Episode 25: Live with Gary K. Wolfe

And we’re back. Gary’s safely at home in Chicago, I’m back in Perth (facing insane and disappointing deadlines), and we’re podcasting the way we were meant to – long distance! We discuss the World Fantasy Awards and other such things. Enjoy!

Edit: Podcast edited to remove final 3 mins not intended for release.

5 thoughts on “Episode 25: Live with Gary K. Wolfe”

  1. Hi, Jonathan. You two didn’t get the mic turned off at the end of the podcast, hence the fascinating discussion of what will be in the TOC of Year’s Best (and Gary’s mention of plumbing) are live and international. I thought that part of the conversation was fascinating and charming, but you may not have intended to share.

    On the general subject of things to discuss: the Amazon US and Amazon UK top 10 S&SF titles have gone up and bear no resemblance to each other. That might spark some conversation.

    Best regards,

  2. You are missed when you don’t podcast! I look forward to the podcast every Saturday!

    Also, there is an extra 3 minutes of unexpected conversation at the end of this podcast.

  3. Ooooooh and now with the edit we have the famous three-minutes-missing episode. I demand an inquiry! But will happily settle for another Coode Street Podcast. Coode Street: the Rough and Ready Podcast!

  4. Regarding panelists who say “I don’t know why I’m on this panel”. Well, that’s easy … you agreed to be on it.

    I am reminded of one convention where this occurred and a voice in the audience – the program director – said “Because you wanted to be on the panel.”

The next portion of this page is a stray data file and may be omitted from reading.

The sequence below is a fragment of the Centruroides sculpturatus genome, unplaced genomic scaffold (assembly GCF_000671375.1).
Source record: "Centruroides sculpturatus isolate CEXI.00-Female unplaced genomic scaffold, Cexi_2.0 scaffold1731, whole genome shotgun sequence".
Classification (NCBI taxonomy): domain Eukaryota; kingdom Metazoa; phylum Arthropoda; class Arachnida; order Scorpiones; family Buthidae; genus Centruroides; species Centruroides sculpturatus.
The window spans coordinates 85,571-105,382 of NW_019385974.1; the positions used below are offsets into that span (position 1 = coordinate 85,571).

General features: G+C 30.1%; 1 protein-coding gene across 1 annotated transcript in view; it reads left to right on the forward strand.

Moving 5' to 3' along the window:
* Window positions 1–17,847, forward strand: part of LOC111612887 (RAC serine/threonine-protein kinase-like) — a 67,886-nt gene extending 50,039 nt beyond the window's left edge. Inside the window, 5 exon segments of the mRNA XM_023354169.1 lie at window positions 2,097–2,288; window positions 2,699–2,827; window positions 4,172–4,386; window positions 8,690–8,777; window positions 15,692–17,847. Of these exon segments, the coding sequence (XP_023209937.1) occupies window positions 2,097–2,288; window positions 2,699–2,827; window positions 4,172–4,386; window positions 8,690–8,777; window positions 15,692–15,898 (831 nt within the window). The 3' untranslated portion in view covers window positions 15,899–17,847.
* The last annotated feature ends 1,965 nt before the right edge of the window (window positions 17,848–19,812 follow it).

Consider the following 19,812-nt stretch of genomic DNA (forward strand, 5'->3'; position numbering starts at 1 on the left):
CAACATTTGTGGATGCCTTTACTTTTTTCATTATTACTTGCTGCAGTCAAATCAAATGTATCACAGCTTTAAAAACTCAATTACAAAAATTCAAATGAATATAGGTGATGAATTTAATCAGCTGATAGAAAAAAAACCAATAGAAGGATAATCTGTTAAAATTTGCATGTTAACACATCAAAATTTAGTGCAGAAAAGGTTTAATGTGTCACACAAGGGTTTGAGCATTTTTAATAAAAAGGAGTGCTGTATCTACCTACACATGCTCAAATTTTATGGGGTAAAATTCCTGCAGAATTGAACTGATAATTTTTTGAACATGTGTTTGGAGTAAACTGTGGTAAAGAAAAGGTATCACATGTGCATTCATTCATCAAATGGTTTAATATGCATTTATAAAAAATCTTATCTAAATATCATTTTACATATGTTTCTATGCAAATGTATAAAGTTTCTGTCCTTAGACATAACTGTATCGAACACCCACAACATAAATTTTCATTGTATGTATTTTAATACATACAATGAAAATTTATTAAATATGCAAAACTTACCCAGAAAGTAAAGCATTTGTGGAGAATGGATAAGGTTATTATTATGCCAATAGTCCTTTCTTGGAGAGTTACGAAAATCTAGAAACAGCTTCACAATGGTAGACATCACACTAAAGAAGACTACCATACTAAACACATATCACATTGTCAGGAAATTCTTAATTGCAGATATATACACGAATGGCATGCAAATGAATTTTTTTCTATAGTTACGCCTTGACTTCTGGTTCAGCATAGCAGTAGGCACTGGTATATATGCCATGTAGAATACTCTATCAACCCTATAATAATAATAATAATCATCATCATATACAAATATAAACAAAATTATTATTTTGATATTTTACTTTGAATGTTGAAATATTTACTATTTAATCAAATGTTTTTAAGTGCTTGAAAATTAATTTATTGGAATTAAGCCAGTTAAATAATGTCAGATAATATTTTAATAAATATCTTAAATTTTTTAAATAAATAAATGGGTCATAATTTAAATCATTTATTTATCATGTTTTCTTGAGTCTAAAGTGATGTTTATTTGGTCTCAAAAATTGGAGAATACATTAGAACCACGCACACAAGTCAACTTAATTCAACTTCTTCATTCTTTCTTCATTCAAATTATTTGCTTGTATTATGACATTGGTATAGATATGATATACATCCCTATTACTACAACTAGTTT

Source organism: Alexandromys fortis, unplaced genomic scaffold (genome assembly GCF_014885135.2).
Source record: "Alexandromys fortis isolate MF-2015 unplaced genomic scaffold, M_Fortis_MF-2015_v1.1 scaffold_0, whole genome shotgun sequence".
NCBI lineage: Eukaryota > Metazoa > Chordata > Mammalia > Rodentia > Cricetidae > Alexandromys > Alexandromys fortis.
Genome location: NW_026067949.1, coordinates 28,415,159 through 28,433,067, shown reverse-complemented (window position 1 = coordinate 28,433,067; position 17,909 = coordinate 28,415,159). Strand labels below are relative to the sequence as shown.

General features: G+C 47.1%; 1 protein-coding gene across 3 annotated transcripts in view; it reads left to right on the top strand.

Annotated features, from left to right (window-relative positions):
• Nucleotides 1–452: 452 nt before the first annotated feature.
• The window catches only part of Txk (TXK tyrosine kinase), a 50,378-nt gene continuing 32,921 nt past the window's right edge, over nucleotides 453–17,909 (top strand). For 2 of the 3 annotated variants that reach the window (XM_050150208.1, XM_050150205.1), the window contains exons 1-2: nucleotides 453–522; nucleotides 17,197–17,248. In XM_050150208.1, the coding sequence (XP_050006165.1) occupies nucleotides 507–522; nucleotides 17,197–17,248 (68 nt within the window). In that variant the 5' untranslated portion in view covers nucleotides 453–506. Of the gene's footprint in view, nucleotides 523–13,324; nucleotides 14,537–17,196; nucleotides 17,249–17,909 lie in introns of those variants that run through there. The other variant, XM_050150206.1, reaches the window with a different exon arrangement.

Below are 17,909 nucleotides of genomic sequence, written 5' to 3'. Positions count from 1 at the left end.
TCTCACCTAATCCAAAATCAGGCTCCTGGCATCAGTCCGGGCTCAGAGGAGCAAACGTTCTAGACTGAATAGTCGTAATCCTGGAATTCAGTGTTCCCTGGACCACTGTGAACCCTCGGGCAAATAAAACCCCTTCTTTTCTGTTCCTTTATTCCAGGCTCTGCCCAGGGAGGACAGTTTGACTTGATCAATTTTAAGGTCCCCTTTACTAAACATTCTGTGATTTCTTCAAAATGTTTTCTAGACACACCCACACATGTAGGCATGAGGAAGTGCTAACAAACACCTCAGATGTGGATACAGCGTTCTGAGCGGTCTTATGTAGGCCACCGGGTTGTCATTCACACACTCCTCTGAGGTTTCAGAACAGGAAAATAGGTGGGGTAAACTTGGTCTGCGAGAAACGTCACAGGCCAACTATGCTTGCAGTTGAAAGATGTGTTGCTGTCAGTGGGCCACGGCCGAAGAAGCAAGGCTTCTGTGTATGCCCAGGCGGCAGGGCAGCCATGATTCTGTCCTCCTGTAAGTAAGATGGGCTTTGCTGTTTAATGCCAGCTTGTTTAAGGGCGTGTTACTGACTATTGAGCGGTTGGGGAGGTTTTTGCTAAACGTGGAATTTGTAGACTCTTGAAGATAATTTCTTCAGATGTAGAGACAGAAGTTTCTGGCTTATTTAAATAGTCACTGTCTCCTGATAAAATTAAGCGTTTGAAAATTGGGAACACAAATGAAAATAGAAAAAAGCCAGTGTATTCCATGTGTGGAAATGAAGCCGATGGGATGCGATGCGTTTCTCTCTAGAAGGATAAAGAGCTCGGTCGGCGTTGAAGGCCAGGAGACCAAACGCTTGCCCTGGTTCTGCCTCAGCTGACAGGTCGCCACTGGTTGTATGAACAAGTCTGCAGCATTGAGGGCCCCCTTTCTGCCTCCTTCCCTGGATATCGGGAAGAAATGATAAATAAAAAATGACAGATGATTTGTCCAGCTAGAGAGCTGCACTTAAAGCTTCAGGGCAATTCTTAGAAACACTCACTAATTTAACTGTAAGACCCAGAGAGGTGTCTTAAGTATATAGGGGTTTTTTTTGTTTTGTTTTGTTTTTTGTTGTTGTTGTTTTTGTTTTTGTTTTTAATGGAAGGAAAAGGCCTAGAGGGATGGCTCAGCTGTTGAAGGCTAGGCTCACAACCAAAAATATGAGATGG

Anyway, perhaps next time I’m in the audience and someone utters those delight ful words, I’ll ask “So why did you agree to be on the panel then??”

  5. Re: Epic fantasy & WFA

    Fascinating discussion. I suspect it is harder for Epic fantasies to win because the WFA is an annual award, and it’s generally much harder for a volume of a series-in-progress to win. Also, the awards operate on an annual cycle. Anything that takes longer to write are thus greatly disadvantaged w.r.t. awards.

    As for the evolution of Epic Fantasy my personal indicator is character death: compare & contrast the Shannara or Thomas Covenant books with the Song of Ice & Fire or Malazan books. Ostensibly ‘important’ characters are more likely to die in a Martin or Erikson story. That’s more common in recent fantasy.

    In general, I think Epic fantasies evolve more slowly because they take so much longer to write that stand-alone novels or short stories: it’s a slower process of natural selection because of their much longer generation times.

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